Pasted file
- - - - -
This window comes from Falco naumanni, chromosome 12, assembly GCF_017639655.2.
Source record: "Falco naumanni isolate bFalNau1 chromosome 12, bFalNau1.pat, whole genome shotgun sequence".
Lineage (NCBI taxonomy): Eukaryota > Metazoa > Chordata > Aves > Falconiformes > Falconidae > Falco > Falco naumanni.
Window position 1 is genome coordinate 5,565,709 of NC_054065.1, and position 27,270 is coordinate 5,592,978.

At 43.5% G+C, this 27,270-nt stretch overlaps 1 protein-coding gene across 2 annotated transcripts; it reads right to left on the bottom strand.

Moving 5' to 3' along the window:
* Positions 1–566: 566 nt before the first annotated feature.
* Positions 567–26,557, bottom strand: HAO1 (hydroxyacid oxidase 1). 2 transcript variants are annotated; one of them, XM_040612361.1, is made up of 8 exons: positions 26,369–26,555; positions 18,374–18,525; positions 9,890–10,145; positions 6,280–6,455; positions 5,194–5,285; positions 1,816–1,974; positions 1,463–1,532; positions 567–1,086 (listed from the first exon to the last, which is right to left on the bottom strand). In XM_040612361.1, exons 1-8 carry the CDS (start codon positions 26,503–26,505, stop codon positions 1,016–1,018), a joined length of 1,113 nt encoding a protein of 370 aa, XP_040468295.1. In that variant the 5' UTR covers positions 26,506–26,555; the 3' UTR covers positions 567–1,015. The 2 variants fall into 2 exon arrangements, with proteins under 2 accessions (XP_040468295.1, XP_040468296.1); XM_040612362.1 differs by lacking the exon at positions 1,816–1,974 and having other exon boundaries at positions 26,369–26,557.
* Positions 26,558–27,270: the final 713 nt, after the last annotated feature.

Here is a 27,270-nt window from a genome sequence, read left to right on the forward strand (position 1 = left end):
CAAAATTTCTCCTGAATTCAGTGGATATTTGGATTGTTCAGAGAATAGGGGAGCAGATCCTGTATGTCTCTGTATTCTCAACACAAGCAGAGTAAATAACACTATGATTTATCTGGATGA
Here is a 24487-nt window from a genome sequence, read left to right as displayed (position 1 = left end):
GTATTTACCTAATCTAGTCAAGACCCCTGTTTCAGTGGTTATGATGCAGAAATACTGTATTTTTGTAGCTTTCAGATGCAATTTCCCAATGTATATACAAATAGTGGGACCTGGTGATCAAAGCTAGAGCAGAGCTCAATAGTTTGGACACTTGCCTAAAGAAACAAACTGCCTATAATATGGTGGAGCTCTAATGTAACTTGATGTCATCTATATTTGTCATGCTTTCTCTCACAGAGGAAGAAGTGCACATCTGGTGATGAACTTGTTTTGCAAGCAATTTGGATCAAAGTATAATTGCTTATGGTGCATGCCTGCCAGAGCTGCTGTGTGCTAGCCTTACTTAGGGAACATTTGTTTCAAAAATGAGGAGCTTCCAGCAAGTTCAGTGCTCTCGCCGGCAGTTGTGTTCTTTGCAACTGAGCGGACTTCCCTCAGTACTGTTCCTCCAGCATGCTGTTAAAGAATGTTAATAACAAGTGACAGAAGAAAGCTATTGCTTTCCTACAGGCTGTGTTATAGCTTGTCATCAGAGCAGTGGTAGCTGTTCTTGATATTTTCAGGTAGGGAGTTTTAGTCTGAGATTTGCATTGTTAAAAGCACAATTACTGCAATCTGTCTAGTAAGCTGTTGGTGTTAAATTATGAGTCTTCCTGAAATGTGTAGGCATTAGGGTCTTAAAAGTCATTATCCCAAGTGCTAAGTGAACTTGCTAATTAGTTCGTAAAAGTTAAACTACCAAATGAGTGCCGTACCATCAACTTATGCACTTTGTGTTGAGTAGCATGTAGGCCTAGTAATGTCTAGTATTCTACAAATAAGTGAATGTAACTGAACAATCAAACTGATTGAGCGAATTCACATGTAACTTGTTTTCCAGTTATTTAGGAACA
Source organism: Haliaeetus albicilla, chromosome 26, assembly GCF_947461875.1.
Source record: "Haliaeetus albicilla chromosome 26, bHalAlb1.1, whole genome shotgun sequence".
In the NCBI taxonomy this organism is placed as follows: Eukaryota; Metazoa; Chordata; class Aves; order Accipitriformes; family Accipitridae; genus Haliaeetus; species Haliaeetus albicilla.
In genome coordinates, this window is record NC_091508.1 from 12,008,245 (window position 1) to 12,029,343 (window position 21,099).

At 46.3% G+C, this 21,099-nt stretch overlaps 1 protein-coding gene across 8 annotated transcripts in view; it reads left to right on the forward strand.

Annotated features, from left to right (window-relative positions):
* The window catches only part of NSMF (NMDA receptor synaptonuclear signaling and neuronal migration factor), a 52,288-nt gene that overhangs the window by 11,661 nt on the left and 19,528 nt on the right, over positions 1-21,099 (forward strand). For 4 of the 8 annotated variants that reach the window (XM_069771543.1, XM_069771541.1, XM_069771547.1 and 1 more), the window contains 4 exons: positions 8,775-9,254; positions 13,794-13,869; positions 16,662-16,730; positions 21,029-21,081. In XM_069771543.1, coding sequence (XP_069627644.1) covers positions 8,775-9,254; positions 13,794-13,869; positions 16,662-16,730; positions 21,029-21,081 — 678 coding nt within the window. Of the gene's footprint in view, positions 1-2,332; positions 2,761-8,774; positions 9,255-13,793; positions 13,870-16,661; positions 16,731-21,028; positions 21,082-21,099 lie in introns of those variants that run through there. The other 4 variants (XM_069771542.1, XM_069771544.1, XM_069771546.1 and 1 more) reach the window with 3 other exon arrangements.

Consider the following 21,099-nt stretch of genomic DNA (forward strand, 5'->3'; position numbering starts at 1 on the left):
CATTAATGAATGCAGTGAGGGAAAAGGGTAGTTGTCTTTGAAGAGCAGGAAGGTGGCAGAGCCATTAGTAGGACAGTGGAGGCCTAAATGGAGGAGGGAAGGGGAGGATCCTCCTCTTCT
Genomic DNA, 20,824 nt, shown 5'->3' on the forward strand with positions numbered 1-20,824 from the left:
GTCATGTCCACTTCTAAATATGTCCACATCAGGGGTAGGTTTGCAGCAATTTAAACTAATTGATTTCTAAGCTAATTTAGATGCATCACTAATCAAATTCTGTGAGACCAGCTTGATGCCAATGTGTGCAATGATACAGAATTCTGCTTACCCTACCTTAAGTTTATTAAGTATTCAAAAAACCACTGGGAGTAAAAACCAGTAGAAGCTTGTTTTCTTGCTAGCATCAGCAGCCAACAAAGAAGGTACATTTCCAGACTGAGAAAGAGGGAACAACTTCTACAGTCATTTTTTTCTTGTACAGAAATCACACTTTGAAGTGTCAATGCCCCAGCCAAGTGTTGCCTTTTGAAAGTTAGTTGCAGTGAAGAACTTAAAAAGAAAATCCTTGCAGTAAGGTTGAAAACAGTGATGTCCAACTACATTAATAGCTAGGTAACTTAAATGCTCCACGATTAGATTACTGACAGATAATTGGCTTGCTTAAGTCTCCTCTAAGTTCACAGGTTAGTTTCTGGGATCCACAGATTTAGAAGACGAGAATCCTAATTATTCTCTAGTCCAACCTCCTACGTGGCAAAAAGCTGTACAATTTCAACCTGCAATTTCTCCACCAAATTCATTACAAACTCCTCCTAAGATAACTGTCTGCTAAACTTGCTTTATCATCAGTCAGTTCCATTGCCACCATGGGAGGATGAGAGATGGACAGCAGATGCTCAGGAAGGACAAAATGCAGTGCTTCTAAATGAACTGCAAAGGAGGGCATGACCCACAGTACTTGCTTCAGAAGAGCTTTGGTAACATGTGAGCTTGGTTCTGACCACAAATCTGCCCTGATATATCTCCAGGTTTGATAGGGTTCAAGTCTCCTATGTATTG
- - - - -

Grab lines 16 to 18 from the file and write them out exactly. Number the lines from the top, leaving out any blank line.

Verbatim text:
In the NCBI taxonomy this organism is placed as follows: Eukaryota; Metazoa; Chordata; class Aves; order Accipitriformes; family Accipitridae; genus Haliaeetus; species Haliaeetus albicilla.
In genome coordinates, this window is record NC_091508.1 from 12,008,245 (window position 1) to 12,029,343 (window position 21,099).

At 46.3% G+C, this 21,099-nt stretch overlaps 1 protein-coding gene across 8 annotated transcripts in view; it reads left to right on the forward strand.